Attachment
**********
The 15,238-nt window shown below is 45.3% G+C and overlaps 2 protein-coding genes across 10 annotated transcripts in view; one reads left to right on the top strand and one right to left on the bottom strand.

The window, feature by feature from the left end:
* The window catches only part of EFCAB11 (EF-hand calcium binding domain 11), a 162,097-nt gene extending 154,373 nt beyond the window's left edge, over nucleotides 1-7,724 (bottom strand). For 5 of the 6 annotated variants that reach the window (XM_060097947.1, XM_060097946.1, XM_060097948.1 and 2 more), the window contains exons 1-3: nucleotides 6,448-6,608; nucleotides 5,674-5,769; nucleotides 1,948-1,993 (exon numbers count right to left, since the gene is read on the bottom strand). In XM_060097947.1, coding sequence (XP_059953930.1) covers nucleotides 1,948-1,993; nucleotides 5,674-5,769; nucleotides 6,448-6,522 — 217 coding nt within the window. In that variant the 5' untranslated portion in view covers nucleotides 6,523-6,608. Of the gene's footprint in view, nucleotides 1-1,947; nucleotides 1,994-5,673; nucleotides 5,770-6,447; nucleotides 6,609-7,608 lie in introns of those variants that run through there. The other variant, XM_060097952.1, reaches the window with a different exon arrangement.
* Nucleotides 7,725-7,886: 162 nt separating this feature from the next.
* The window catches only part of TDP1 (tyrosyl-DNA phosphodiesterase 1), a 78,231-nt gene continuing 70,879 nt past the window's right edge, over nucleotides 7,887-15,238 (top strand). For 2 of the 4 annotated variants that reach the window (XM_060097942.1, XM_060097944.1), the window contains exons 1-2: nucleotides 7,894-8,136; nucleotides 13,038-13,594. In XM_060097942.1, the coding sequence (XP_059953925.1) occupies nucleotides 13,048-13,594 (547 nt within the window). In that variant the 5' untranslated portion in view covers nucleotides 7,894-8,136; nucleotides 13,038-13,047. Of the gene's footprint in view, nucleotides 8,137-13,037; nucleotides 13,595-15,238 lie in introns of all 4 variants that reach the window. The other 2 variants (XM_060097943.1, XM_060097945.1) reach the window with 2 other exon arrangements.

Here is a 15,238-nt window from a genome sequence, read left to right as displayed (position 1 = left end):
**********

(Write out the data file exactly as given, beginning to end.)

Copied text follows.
The 15,238-nt window shown below is 45.3% G+C and overlaps 2 protein-coding genes across 10 annotated transcripts in view; one reads left to right on the top strand and one right to left on the bottom strand.

The window, feature by feature from the left end:
* The window catches only part of EFCAB11 (EF-hand calcium binding domain 11), a 162,097-nt gene extending 154,373 nt beyond the window's left edge, over nucleotides 1-7,724 (bottom strand). For 5 of the 6 annotated variants that reach the window (XM_060097947.1, XM_060097946.1, XM_060097948.1 and 2 more), the window contains exons 1-3: nucleotides 6,448-6,608; nucleotides 5,674-5,769; nucleotides 1,948-1,993 (exon numbers count right to left, since the gene is read on the bottom strand). In XM_060097947.1, coding sequence (XP_059953930.1) covers nucleotides 1,948-1,993; nucleotides 5,674-5,769; nucleotides 6,448-6,522 — 217 coding nt within the window. In that variant the 5' untranslated portion in view covers nucleotides 6,523-6,608. Of the gene's footprint in view, nucleotides 1-1,947; nucleotides 1,994-5,673; nucleotides 5,770-6,447; nucleotides 6,609-7,608 lie in introns of those variants that run through there. The other variant, XM_060097952.1, reaches the window with a different exon arrangement.
* Nucleotides 7,725-7,886: 162 nt separating this feature from the next.
* The window catches only part of TDP1 (tyrosyl-DNA phosphodiesterase 1), a 78,231-nt gene continuing 70,879 nt past the window's right edge, over nucleotides 7,887-15,238 (top strand). For 2 of the 4 annotated variants that reach the window (XM_060097942.1, XM_060097944.1), the window contains exons 1-2: nucleotides 7,894-8,136; nucleotides 13,038-13,594. In XM_060097942.1, the coding sequence (XP_059953925.1) occupies nucleotides 13,048-13,594 (547 nt within the window). In that variant the 5' untranslated portion in view covers nucleotides 7,894-8,136; nucleotides 13,038-13,047. Of the gene's footprint in view, nucleotides 8,137-13,037; nucleotides 13,595-15,238 lie in introns of all 4 variants that reach the window. The other 2 variants (XM_060097943.1, XM_060097945.1) reach the window with 2 other exon arrangements.

Here is a 15,238-nt window from a genome sequence, read left to right as displayed (position 1 = left end):